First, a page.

I looked at her for the first time since she had sat down. You know, if I focused on her eyes and squinted a little, she wasn’t that bad looking. I placed my hand on hers, which remained on my arm. “I appreciate the offer, I really do, but those goons from collections, last time they showed up right after Darren died. It would be too risky.”
We sat that way, in silence, for what could have been hours. Time was running out and there was no way to avoid it. If I wanted to continue as a Reaper, then I had to do my job. I had to collect Charlie’s soul.
I stood with as much certainty as I could muster. “It’s time.”
Sheila looked up and I saw compassion deep within her eyes. “Would you like me to go with you?”
Having Sheila with me might look strange to the collectors when they arrived for Charlie. I shook my head. “I need to do this on my own.”
She gave me a quick peck on the cheek and I stood there, all thoughts of Charlie gone.
I arrived a few minutes early and tried to picture Charlie’s death in my mind in order to prepare me to not look away. I had found out the hard way that not looking when someone died meant their soul could easily escape.
I couldn’t do it. I couldn’t even pretend to watch him die, how would I ever watch the real thing?
Charlie played in the sand box, digging a hole while filling another. He was happy, focused, and oblivious to the dangers lurking near. His mom lounged on the deck, a close eye on Charlie.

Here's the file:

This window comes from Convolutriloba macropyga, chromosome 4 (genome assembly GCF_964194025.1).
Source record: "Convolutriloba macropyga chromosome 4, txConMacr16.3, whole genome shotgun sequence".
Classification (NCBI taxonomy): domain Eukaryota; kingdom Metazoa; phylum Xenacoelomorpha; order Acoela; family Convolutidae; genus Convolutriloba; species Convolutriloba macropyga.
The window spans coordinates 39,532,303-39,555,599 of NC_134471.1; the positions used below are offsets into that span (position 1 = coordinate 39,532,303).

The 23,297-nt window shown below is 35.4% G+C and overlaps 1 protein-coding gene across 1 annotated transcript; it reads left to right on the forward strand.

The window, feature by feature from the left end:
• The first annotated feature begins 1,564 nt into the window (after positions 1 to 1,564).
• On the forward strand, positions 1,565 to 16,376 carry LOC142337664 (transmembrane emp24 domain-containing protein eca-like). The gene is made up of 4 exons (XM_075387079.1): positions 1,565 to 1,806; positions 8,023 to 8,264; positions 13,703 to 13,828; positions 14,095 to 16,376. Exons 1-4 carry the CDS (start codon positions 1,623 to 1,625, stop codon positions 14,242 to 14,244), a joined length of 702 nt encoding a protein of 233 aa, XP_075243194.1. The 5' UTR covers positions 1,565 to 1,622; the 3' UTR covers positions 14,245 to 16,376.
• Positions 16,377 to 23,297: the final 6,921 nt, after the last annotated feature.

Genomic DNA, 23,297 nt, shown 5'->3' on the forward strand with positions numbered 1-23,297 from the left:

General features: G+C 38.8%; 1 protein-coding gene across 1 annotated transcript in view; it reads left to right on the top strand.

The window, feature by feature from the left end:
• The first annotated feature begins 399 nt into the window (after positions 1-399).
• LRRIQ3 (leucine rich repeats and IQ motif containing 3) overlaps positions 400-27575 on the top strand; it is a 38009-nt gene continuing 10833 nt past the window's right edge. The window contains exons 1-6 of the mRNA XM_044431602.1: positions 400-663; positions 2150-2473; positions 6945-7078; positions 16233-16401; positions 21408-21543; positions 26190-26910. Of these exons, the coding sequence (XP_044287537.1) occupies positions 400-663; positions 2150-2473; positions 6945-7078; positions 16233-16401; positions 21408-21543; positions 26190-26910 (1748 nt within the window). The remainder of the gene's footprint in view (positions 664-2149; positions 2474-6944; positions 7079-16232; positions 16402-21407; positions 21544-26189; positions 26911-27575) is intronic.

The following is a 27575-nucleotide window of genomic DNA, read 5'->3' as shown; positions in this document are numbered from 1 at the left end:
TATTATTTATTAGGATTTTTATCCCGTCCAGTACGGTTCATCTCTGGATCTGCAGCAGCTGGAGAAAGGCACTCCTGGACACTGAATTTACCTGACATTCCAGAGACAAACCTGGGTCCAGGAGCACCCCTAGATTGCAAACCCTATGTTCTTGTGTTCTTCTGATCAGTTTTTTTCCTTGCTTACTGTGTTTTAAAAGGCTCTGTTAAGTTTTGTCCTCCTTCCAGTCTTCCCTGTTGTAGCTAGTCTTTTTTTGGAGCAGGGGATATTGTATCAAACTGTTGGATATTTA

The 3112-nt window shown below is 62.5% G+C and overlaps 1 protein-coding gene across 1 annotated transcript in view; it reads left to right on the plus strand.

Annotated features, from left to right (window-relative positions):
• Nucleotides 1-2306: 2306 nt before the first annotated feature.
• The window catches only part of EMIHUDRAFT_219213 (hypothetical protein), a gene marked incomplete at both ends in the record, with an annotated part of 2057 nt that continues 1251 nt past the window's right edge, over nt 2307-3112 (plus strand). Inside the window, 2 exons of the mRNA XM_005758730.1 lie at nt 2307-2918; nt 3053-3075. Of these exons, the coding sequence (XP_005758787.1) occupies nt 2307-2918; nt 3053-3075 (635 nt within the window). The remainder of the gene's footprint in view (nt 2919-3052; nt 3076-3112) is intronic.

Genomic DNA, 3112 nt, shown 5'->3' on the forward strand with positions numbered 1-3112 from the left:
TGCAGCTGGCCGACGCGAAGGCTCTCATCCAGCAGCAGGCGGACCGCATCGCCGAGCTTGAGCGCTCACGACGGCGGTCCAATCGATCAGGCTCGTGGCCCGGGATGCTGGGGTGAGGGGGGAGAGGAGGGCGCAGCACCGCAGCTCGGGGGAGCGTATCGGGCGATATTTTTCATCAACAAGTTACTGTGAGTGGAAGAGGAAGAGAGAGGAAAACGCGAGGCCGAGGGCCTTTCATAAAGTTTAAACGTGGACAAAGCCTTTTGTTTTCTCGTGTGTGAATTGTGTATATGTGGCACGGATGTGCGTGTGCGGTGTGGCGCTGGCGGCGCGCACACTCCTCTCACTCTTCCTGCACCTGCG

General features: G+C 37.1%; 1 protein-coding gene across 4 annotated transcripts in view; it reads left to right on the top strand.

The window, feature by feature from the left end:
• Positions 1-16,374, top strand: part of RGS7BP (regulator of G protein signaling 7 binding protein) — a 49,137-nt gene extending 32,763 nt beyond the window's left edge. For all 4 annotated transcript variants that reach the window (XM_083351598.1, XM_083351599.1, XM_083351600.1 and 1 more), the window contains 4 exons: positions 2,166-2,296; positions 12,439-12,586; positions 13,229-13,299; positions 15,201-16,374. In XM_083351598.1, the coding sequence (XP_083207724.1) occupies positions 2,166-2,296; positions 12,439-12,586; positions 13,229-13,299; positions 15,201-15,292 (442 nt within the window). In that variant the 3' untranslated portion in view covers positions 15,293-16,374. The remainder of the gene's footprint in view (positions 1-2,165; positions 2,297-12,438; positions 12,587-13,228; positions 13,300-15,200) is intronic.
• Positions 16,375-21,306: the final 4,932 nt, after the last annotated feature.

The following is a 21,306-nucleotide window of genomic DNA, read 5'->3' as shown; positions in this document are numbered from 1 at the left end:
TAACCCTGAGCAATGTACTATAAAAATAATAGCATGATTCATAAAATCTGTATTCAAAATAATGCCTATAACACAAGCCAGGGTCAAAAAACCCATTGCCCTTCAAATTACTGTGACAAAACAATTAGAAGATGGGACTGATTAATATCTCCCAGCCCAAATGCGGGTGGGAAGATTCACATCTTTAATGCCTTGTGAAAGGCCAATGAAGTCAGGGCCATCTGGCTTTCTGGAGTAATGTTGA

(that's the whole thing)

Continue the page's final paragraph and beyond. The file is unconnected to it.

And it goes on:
Then like a vision, I saw what would happen. A gray, stuffed wolf sat on the edge of the swimming pool. Charlie would see the wolf, toddle from his sand box, lose his balance trying to pick it up, and drown.
Immediately the sequence began. A beeper sounded from inside the house. Charlie’s mom took one last look at him before hurrying inside.
Charlie stood. “Kitty?”
It’s a wolf, but I guess that doesn’t matter. He won’t live long enough to learn the difference.
I’m not sure why or how, but I found myself racing to the stuffed animal. I picked it up.
“Kitty?” Charlie cried.
Before I had time to process what I was doing, I tossed the stuffed animal away from the pool. Charlie chased it down and returned to his sand box. A few second later his mom exited the house, looked at Charlie, then at the stuffed wolf and slapped a hand over her mouth. She glanced at the pool and tears welled up in her eyes. She ran, picked up her son, and hugged him tight.
And then I didn’t.
What had I done? I had just interfered. They were very clear that was not allowed. Very clear!
Maybe I could tell them I lost the soul. Fill out the paperwork accordingly and they would spend years searching the globe for Charlie’s soul, hopefully decades, before someone on the oversight board realized what had happened. By then I would be a big star among the Reapers and we’d all get a good laugh out of the story. Right?
Continue reading GRIT’s adventures:
Check out the other stories in the blog hop and leave us comments.
True Face by Nic Steven
A Touch of Summer Fire by Jemma Weir
Abigail by Barbara Lund
Storytime Blog Hop Juneta’s Website
Rainbow Girl by Katharina Gerlach
A Brood of Harpies by Sabrina Rosen